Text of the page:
In 2009 the Design Museum in London, UK asked me to be one of their designers in residence. I was asked to explore the way-finding system within the building and create something slightly different than the more traditional signage of other public spaces.
The museum was broken down by its three floors and each floor was assigned a colour of the RGB colour group. Each floor had its own areas of interest, and some floors had multiple areas for exhibitions or spaces attached for learning or workshops.
Originally I’d mapped the space with simple line illustrations, but decided on an flat colour isometric map showing only the points of interest which would be useful landmarks to navigate with. Floors with multiple exhibitions are indicated by having a different shade of its colour, and areas that are not currently available to the public are striped off.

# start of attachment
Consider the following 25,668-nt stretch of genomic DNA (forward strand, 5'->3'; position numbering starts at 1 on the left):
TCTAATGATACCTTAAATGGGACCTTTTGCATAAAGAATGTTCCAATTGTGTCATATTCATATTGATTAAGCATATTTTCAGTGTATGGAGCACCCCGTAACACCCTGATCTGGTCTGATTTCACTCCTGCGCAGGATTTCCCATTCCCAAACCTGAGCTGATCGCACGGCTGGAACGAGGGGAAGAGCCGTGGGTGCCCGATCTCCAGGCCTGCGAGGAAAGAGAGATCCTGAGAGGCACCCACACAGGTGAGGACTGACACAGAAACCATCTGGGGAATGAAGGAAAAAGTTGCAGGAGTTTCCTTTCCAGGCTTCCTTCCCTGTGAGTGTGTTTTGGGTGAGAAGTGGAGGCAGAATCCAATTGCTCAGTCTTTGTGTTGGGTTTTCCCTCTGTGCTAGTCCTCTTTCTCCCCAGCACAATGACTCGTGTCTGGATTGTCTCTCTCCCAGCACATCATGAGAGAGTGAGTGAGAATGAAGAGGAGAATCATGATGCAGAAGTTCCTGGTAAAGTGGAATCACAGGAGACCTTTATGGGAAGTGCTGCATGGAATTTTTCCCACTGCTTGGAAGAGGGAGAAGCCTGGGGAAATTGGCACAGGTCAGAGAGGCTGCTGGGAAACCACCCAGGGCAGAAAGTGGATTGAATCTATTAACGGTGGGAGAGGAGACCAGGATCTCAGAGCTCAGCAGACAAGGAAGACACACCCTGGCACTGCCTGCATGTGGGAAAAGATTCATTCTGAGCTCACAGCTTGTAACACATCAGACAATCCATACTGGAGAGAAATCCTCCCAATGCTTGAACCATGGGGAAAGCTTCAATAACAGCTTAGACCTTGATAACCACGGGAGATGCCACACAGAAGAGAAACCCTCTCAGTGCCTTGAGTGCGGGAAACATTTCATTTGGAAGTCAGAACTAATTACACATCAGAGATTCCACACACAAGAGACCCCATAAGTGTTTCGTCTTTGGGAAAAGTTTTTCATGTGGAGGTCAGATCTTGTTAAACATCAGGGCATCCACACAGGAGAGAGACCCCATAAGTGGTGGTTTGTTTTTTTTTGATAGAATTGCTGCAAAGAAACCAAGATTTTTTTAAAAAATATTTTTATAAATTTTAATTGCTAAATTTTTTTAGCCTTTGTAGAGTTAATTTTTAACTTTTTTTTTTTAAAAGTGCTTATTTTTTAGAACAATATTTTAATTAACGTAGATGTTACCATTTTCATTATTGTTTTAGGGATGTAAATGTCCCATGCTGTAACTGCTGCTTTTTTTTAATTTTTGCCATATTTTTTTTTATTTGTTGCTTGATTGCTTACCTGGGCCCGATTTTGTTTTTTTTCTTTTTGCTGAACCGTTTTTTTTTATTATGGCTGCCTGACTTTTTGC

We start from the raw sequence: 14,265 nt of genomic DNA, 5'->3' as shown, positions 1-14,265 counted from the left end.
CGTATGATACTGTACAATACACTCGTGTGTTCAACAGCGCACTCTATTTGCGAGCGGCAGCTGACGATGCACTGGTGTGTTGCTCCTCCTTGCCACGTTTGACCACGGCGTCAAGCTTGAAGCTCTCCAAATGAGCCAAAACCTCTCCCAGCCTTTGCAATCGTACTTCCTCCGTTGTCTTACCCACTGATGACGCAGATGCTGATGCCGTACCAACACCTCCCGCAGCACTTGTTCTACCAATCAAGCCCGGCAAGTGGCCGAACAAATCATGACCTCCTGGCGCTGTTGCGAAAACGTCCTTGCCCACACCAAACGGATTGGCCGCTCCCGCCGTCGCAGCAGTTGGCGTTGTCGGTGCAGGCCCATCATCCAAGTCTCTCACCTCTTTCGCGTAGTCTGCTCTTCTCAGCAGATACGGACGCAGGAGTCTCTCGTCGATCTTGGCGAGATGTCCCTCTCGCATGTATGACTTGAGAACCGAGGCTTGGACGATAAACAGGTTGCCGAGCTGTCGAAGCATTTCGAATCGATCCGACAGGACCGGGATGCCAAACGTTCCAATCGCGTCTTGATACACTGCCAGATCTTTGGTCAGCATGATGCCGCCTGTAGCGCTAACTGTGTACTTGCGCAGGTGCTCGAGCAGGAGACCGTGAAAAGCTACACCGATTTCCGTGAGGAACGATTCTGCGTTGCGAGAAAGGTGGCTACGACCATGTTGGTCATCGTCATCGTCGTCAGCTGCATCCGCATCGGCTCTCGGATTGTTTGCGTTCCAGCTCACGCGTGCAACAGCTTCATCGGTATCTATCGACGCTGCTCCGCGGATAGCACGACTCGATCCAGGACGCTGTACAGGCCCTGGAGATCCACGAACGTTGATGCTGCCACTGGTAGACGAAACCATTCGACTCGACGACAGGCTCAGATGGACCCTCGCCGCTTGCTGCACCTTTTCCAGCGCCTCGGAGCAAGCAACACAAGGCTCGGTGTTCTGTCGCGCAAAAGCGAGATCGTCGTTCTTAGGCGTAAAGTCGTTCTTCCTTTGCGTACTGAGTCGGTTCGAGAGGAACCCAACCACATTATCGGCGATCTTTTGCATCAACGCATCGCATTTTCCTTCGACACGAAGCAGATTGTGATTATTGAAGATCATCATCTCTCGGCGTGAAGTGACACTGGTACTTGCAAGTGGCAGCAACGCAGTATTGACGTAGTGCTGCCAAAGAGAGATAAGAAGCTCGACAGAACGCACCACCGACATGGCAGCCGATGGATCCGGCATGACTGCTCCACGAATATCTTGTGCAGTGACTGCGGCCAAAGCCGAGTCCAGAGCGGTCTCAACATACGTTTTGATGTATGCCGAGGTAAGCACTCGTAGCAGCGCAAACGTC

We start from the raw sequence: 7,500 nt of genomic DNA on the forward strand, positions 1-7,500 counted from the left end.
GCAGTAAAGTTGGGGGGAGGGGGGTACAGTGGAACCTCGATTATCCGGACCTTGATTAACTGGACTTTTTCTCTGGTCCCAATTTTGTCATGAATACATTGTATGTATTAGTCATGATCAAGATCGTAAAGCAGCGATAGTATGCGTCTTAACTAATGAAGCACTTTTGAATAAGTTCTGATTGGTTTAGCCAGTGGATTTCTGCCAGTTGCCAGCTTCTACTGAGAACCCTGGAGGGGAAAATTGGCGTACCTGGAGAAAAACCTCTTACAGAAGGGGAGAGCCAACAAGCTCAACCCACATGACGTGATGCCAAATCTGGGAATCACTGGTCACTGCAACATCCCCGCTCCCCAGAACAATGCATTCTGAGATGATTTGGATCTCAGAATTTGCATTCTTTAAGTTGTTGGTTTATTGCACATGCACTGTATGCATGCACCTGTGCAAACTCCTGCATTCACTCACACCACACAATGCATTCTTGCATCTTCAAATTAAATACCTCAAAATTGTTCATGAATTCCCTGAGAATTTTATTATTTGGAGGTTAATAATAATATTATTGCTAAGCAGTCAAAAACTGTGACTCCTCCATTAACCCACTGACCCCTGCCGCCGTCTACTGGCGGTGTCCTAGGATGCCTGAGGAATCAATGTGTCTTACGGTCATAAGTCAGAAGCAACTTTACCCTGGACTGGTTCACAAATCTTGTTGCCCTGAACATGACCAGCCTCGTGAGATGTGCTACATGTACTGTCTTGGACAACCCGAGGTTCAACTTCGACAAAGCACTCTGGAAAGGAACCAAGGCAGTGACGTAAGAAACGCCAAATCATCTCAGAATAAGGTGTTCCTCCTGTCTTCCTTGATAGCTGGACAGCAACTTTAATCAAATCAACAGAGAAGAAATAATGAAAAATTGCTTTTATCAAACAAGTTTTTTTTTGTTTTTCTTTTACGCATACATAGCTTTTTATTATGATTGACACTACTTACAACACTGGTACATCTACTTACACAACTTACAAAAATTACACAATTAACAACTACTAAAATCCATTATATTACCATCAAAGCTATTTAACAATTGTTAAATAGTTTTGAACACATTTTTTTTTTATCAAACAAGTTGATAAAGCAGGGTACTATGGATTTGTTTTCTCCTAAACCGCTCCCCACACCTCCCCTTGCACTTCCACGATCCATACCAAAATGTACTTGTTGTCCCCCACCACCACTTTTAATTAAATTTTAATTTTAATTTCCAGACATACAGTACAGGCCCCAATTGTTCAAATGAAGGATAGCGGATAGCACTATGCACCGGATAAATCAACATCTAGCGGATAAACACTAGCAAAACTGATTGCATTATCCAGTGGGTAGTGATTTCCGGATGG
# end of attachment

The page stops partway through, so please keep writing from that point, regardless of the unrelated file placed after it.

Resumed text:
The museum is not that big and doesn’t require overly complex maps to navigate the space. I tried to keep most of the iconography very simple as well, for example marking the stairs with flat white lines of how they ascend and the elevator with a simple up/down marker.
For the front entrance I opted for a simple block colour graphic showing each floor with exhibition titles set next to its corresponding floor.
As part of the residency I was asked to provide an overview of the journey I’d gone through to achieve the final outcome. Feedback from the exhibition coordinators was very helpful in evolving the designs, as they’re able to see on a daily basis the movements people make when visiting the museum.
The residency exhibition ran until March, 2010 and as of November, 2012 the maps are still being used within the building for their ability to show an overview of the musuem quickly and simply.